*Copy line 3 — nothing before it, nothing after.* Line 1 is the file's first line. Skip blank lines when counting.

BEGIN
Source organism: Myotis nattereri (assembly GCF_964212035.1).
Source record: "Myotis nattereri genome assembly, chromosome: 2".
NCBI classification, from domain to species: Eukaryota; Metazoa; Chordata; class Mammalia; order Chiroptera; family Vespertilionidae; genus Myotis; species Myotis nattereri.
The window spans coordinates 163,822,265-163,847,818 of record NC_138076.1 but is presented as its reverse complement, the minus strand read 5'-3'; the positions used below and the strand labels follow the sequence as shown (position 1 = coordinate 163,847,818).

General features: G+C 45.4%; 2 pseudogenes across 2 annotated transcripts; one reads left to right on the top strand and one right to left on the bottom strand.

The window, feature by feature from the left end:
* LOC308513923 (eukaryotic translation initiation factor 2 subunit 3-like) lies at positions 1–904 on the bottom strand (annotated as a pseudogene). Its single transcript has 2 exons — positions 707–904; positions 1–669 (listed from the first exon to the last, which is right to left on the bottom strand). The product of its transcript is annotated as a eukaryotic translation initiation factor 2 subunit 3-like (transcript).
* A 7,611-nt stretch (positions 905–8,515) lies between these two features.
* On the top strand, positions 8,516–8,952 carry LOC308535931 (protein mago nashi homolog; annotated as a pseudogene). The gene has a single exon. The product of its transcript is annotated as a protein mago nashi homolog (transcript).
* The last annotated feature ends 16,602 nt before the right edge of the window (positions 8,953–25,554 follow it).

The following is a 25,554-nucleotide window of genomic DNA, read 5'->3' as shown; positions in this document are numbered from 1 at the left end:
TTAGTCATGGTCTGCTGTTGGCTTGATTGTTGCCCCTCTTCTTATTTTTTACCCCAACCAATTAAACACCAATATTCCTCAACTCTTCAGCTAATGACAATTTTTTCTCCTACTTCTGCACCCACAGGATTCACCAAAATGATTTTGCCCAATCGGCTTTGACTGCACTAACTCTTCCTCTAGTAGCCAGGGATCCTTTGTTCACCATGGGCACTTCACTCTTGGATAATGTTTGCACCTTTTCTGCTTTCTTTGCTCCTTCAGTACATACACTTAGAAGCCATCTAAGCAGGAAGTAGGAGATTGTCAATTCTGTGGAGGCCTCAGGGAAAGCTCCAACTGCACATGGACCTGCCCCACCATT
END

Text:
NCBI classification, from domain to species: Eukaryota; Metazoa; Chordata; class Mammalia; order Chiroptera; family Vespertilionidae; genus Myotis; species Myotis nattereri.